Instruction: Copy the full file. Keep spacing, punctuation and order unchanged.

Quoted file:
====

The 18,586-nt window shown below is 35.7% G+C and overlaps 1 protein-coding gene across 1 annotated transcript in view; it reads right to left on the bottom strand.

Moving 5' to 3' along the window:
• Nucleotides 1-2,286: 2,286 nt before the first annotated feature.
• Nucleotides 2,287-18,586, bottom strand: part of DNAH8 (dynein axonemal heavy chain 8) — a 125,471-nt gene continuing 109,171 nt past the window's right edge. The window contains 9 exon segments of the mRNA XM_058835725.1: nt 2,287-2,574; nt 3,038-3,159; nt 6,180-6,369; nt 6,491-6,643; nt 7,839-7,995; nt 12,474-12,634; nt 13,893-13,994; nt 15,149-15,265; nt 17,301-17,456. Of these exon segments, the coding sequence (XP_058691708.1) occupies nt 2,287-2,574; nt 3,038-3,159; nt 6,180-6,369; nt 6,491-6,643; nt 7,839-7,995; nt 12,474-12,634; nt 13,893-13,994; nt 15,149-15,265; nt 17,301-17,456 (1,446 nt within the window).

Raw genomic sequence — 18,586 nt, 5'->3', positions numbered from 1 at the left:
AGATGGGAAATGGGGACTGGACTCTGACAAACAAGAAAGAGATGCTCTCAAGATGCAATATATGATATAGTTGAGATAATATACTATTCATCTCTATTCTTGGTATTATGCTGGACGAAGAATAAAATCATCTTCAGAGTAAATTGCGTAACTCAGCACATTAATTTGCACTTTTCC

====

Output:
The 18,586-nt window shown below is 35.7% G+C and overlaps 1 protein-coding gene across 1 annotated transcript in view; it reads right to left on the bottom strand.

Moving 5' to 3' along the window:
• Nucleotides 1-2,286: 2,286 nt before the first annotated feature.
• Nucleotides 2,287-18,586, bottom strand: part of DNAH8 (dynein axonemal heavy chain 8) — a 125,471-nt gene continuing 109,171 nt past the window's right edge. The window contains 9 exon segments of the mRNA XM_058835725.1: nt 2,287-2,574; nt 3,038-3,159; nt 6,180-6,369; nt 6,491-6,643; nt 7,839-7,995; nt 12,474-12,634; nt 13,893-13,994; nt 15,149-15,265; nt 17,301-17,456. Of these exon segments, the coding sequence (XP_058691708.1) occupies nt 2,287-2,574; nt 3,038-3,159; nt 6,180-6,369; nt 6,491-6,643; nt 7,839-7,995; nt 12,474-12,634; nt 13,893-13,994; nt 15,149-15,265; nt 17,301-17,456 (1,446 nt within the window).

Raw genomic sequence — 18,586 nt, 5'->3', positions numbered from 1 at the left:
AGATGGGAAATGGGGACTGGACTCTGACAAACAAGAAAGAGATGCTCTCAAGATGCAATATATGATATAGTTGAGATAATATACTATTCATCTCTATTCTTGGTATTATGCTGGACGAAGAATAAAATCATCTTCAGAGTAAATTGCGTAACTCAGCACATTAATTTGCACTTTTCC